Ten years of CRT shaders

I think it’s also worth pointing out that the Lottes shadowmask and dotmask effect also don’t account for the LCD sub pixels. The only pattern I know of that takes into account the LCD sub pixels, other than those you mentioned, is magenta, green, magenta, green, etc. (edit: this is perhaps stating the obvious since this is the mask used in CRT-geom). This gives you RxBxGxRxBxGx etc, assuming a standard RGB subpixel structure), which reverses the order of the “phosphors” but results in even spacing between them. For some reason, this still appears as RGB in a close up photo:

Are there any shaders out there that try to reproduce the image of computer CRT monitors rather than TVs? I assume this is probably impossible on any LCD that’s not 8K or something like that, given that CRT monitors use resolutions up to 1200p, but still, old SVGA-only monitors (600p) would be doable?

CRT-royale can do some things like that. Most of the time, you just want small (or nonexistent) scanlines and a very high-pitch mask effect, which is where most of the resolution issues come in.

Try this shader:

Has anyone made any serious attempts at slotmask emulation at the level of the LCD subpixels? I started making some sketches and it seems like it might actually be impossible.


First, here’s one of the simplest repeating patterns we could use to represent the slotmask phosphors and black space between them. I think there are four patterns you could use here, all 12x4 pixels.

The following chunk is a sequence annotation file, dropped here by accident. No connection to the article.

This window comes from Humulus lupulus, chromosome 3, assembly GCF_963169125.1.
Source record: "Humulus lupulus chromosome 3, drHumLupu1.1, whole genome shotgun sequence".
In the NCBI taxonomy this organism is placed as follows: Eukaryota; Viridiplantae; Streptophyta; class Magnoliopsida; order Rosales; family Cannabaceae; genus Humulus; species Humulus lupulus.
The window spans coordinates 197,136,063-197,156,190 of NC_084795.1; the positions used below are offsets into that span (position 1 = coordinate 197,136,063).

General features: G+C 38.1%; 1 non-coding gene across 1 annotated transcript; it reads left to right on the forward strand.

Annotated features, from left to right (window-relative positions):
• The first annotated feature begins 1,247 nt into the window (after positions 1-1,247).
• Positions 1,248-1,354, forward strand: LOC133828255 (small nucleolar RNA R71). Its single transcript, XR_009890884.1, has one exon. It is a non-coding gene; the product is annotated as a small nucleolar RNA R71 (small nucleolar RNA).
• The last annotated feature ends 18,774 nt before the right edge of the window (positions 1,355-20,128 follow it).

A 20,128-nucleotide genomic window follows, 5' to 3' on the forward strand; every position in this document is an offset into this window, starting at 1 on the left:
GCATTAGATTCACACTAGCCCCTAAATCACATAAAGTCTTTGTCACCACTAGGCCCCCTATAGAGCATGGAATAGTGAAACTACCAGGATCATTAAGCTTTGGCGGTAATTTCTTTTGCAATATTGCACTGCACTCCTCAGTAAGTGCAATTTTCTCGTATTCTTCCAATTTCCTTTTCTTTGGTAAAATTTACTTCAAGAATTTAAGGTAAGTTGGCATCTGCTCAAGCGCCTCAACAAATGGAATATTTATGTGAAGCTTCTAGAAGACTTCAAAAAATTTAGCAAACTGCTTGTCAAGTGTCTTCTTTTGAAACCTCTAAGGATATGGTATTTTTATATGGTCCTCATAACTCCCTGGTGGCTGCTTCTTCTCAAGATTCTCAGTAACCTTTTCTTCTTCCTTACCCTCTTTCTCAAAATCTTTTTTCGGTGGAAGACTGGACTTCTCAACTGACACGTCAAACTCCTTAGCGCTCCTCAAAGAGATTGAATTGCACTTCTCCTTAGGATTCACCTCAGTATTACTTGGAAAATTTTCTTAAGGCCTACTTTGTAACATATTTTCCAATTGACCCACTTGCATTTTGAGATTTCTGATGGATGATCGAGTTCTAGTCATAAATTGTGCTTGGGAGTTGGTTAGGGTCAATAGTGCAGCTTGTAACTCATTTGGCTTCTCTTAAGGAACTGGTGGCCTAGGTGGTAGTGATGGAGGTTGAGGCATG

which winds up looking like this when tiled:


So far, so good.

The closest I think we can get to that with the LCD subpixels is this:


Which looks like this at the level of the LCD subpixels:


Which just doesn’t look right at all, and requires an absurdly high resolution to work. You’re also losing so much brightness that I don’t think even the new QLED TVs could compensate. You could eliminate the columns of black pixels between phosphor groups, but that still doesn’t look right.

So, it appears to be impossible(!) to replicate the shape and spacing of a slotmask CRT’s phosphors with an LCD’s subpixels. For this sort of thing, we’re limited to dotmask and aperture grille.

This one seems to work: subpixel_slotmask

looks like this blown up:


And here’s what it looks like on my crappy 720p laptop screen:


Wasn’t really a fan of slotmasks but that image has me rethinking that.

@hunterk I have a question slightly related to this tangent, how could we convert lottes/guest’s masks to use green/magenta instead of rgb?

Well, that was a fine example of me overthinking things.

Of course, that image works perfectly. It’s a simpler version of the one I posted above. However, it winds up looking like this when you zoom in to the level of the LCD subpixels (reposting from above):

This is probably as good as it gets for slotmask emulation. On an actual slotmask, the phosphors aren’t as tall/skinny, and the black space between phosphor groups isn’t as large.

This also causes a ridiculous amount of lost brightness (the LCD screen is now 75% black space). Add scanlines on top of this and it’s almost a 90% reduction in brightness. The new QLED TVs might be able to compensate.

I was mistaken earlier when I claimed that it would take absurdly high resolutions for it to look good. At 720p it’s not good (no big surprise there), but at 1080p, it’s 360 TVL, on par with the average CRT TV. Very nice! :smiley:

(TVL is number of adjacent black/white vertical lines measured horizontally over a distance equal to the height of the display. So, 1080 / 6 pixels wide = 180, but each 6 pixels shows a black and white line, so multiply 180 by 2 = 360 TVL)

EDIT: Ah, but TVL doesn’t tell you everything. With the slotmask pattern, you only have 270 phosphor groups measured vertically on a 1080p screen… and you probably need 5-10x that many to accurately represent a CRT’s slotmask. 8K is barely cutting it! :rofl: